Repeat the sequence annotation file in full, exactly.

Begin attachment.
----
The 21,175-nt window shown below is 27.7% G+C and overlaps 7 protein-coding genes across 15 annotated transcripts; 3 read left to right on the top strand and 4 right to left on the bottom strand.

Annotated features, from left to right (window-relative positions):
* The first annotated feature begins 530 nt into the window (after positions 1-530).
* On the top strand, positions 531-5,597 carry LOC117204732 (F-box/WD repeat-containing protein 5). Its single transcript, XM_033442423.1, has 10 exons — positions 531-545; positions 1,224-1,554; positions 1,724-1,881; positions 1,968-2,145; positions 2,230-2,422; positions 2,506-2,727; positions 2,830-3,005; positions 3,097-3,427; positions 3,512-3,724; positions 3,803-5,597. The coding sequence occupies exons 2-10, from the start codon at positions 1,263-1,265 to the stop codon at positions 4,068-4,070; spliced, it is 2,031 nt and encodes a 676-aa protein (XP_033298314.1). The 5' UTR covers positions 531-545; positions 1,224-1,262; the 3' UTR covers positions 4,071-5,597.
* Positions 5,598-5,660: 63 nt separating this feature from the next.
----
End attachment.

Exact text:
The 21,175-nt window shown below is 27.7% G+C and overlaps 7 protein-coding genes across 15 annotated transcripts; 3 read left to right on the top strand and 4 right to left on the bottom strand.

Annotated features, from left to right (window-relative positions):
* The first annotated feature begins 530 nt into the window (after positions 1-530).
* On the top strand, positions 531-5,597 carry LOC117204732 (F-box/WD repeat-containing protein 5). Its single transcript, XM_033442423.1, has 10 exons — positions 531-545; positions 1,224-1,554; positions 1,724-1,881; positions 1,968-2,145; positions 2,230-2,422; positions 2,506-2,727; positions 2,830-3,005; positions 3,097-3,427; positions 3,512-3,724; positions 3,803-5,597. The coding sequence occupies exons 2-10, from the start codon at positions 1,263-1,265 to the stop codon at positions 4,068-4,070; spliced, it is 2,031 nt and encodes a 676-aa protein (XP_033298314.1). The 5' UTR covers positions 531-545; positions 1,224-1,262; the 3' UTR covers positions 4,071-5,597.
* Positions 5,598-5,660: 63 nt separating this feature from the next.